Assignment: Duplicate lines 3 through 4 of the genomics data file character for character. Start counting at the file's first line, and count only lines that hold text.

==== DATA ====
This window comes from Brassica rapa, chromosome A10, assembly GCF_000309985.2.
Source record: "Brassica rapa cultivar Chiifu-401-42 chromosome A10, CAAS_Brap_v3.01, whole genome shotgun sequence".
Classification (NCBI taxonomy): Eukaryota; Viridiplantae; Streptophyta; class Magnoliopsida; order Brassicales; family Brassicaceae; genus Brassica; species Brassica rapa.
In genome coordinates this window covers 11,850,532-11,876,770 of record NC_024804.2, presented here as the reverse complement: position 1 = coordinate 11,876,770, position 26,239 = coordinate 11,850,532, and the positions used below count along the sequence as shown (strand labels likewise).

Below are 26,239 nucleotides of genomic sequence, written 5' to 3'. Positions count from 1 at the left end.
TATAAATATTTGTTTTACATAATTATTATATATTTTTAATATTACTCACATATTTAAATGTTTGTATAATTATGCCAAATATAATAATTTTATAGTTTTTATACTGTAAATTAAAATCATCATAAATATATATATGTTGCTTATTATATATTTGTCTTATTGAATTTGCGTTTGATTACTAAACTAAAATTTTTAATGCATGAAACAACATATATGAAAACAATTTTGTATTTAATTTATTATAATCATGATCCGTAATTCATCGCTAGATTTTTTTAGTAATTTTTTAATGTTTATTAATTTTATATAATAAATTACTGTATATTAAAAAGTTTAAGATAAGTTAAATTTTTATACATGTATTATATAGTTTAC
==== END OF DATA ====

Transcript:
Classification (NCBI taxonomy): Eukaryota; Viridiplantae; Streptophyta; class Magnoliopsida; order Brassicales; family Brassicaceae; genus Brassica; species Brassica rapa.
In genome coordinates this window covers 11,850,532-11,876,770 of record NC_024804.2, presented here as the reverse complement: position 1 = coordinate 11,876,770, position 26,239 = coordinate 11,850,532, and the positions used below count along the sequence as shown (strand labels likewise).